• The 'Download' tab allows you to export your plan in the format of your choice (e.g. pdf).

You are not required to use DMPonline. You may also use another tool, but make sure the questions from your funder's DMP template are answered.

Data Description

Sound data management – and, hence, a well-thought Data Management Plan (DMP) – starts with identifying a complete and detailed list of all data you will collect, generate, and (re)use.

Research data are all data generated, collected or used in the context of any research project.

As a result, this broad definition includes a wide array of types and formats of data, ranging from raw data to processed and even published data. Examples may include, but are not limited to: notes, surveys, figures, objects, audio-visual files, spreadsheets, databases, statistical data, geographical data, research software, simulations, samples (including biological material, personal data, patient data, etc.).

Data types

Origin of the data

Generate new data  - Primary data
These data are created by the researchers themselves.

Reuse existing data - Secondary data 
These data are generated by third parties and/or within the scope of another research project. When reusing such existing data, one has to keep in mind that certain agreements or restrictions may apply. To find out, one should consult the terms of agreement (e.g. when mining an existing database), the data or material transfer agreement, or other miscellaneous contracts. More information can be found on the ethical and legal webpage.

Stage in the research project

Raw data
These data are the original data that you have collected or generated but not yet processed or analyzed. Raw data is typically in its most basic and unorganized form, representing the original observations, measurements, or responses.
Examples: audio or video files, sensor measurements, archives, observations, field notes, data from experiments, etc.

Processed data
These data are the raw data that you have somehow transformed, for example, digitized, translated, standardized, aggregated, summarized, transcribed, cleaned, formatted, validated, checked and/or anonymized.

Analyzed data
These data are intended to present your conclusions in a scientific publication and represent the final step of data processing.
Examples: models, graphs, diagrams, tables, texts, etc.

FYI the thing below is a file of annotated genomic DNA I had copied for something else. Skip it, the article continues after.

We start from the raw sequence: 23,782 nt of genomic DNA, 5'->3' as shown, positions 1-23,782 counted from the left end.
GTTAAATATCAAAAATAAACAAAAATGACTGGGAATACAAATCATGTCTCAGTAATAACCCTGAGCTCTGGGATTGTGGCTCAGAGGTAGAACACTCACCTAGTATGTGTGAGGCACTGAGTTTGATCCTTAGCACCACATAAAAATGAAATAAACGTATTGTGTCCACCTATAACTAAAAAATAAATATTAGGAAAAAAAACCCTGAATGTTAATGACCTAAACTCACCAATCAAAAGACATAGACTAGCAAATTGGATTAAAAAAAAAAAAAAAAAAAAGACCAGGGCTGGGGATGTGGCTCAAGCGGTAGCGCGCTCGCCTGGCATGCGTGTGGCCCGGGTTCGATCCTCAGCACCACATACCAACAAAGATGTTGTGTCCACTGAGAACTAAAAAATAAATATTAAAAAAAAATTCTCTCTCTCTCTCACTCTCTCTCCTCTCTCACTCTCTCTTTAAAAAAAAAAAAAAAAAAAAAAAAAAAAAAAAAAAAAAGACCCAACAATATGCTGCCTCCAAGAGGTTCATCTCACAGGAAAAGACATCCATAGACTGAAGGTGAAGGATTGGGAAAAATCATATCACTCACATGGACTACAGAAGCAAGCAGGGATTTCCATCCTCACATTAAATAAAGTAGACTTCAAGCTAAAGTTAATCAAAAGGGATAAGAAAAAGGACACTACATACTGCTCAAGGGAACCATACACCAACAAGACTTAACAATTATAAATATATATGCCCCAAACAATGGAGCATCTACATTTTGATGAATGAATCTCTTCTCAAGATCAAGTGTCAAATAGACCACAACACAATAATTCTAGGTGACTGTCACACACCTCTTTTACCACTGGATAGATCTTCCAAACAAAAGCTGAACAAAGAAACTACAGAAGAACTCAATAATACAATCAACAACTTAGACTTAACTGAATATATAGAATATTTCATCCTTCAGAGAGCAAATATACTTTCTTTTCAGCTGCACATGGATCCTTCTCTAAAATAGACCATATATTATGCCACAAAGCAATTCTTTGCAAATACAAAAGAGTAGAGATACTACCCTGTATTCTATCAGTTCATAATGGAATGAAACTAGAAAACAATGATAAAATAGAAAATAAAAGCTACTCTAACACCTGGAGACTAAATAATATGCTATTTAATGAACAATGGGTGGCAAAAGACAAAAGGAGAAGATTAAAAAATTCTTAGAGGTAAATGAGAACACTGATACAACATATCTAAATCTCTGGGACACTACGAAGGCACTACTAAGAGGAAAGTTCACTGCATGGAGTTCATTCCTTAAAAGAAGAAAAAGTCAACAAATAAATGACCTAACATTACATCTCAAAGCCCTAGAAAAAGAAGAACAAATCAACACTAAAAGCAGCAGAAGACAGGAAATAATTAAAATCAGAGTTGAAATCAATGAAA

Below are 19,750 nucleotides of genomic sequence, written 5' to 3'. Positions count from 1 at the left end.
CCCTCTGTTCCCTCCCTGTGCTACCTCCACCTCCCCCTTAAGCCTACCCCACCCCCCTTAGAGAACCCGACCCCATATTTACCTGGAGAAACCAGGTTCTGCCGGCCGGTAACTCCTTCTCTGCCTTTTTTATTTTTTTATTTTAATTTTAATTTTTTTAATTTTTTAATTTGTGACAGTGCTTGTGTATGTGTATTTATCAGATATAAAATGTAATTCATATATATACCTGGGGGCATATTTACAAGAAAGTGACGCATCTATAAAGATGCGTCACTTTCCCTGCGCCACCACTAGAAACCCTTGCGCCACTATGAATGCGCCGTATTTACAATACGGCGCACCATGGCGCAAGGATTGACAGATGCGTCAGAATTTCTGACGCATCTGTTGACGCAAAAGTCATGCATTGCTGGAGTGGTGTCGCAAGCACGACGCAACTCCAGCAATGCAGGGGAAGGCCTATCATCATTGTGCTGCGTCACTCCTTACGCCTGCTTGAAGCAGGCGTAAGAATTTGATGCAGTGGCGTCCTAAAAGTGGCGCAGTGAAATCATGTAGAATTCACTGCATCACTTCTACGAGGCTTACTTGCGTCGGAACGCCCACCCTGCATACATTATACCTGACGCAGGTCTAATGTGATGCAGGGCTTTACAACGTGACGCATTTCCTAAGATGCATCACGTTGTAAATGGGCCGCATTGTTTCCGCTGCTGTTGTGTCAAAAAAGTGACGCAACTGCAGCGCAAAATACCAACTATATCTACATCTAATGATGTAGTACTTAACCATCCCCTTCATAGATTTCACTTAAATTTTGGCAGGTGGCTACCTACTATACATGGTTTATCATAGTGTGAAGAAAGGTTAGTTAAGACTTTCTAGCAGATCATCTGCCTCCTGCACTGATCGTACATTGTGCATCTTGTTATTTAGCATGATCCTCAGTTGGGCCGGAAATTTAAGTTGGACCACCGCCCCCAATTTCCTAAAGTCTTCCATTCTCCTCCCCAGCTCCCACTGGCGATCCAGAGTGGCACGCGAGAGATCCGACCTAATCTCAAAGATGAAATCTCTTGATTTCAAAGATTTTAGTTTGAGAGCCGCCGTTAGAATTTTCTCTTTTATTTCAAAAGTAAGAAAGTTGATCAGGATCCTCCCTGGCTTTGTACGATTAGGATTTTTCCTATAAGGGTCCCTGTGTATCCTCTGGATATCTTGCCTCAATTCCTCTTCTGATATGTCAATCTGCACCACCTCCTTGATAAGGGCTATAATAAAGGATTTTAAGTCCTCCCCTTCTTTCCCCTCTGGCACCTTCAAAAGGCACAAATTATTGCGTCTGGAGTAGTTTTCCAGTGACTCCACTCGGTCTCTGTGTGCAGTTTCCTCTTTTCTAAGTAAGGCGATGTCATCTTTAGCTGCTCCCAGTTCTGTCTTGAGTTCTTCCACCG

Materiality of the data

Digital data

Non-digital, analogue or physical data
Physical data are equally considered research data. Obviously, these data require a completely different approach regarding, for example, storage and preservation.
Examples: paper-based questionnaires and notes, archaeological findings, art works (e.g. paintings, sculptures, photographs), protein and blood samples, nucleic acids, building plans, recordings on tapes or discs

Type of digital data

These data are captured in real-time, either by human observation and surveys, or instruments or sensors. For this reason, they are usually irreplaceable and most important to store safely.
Examples: sensor readings, survey results, audio and/or video recordings of interviews

These data are typically generated in the laboratory under controlled conditions. They often are reproducible, but this procedure can be expensive or time-consuming.
Examples: gene sequences, chromatograms, magnetic field readings

Derivation or compilation
These data are generated by combining multiple existing datasets.
Examples: text and data mining, compiled database

Computations, models or simulations
These data are machine-generated from test models. The output files are likely to be reproducible as long as the model and inputs are preserved. Therefore, the large-volume output files can often be discarded when wrapping up your research project and selecting data for long-term preservation.
Examples: climate models, economic models

References (canonical data)
These data are a static or organic conglomeration or collection of smaller (peer-reviewed) datasets, most probably published and curated. 
Examples: gene sequence databases, chemical structures, or spatial data portals